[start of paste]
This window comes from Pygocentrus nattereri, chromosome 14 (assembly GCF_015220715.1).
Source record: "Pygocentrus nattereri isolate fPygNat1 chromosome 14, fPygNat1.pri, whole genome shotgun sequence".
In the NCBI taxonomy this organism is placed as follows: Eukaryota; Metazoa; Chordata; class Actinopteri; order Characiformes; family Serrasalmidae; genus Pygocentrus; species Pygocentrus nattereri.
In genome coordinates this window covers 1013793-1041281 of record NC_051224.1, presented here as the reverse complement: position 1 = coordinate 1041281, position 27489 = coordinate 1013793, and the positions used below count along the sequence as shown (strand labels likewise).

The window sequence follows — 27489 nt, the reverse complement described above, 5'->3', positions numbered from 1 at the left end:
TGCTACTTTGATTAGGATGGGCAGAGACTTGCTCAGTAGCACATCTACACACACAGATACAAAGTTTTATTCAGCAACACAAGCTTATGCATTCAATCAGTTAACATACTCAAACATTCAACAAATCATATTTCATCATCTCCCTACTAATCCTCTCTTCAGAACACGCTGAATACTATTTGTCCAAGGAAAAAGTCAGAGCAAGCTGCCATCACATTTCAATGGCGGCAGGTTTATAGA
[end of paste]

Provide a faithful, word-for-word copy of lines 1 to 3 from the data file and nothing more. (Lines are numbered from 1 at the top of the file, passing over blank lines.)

This window comes from Pygocentrus nattereri, chromosome 14 (assembly GCF_015220715.1).
Source record: "Pygocentrus nattereri isolate fPygNat1 chromosome 14, fPygNat1.pri, whole genome shotgun sequence".
In the NCBI taxonomy this organism is placed as follows: Eukaryota; Metazoa; Chordata; class Actinopteri; order Characiformes; family Serrasalmidae; genus Pygocentrus; species Pygocentrus nattereri.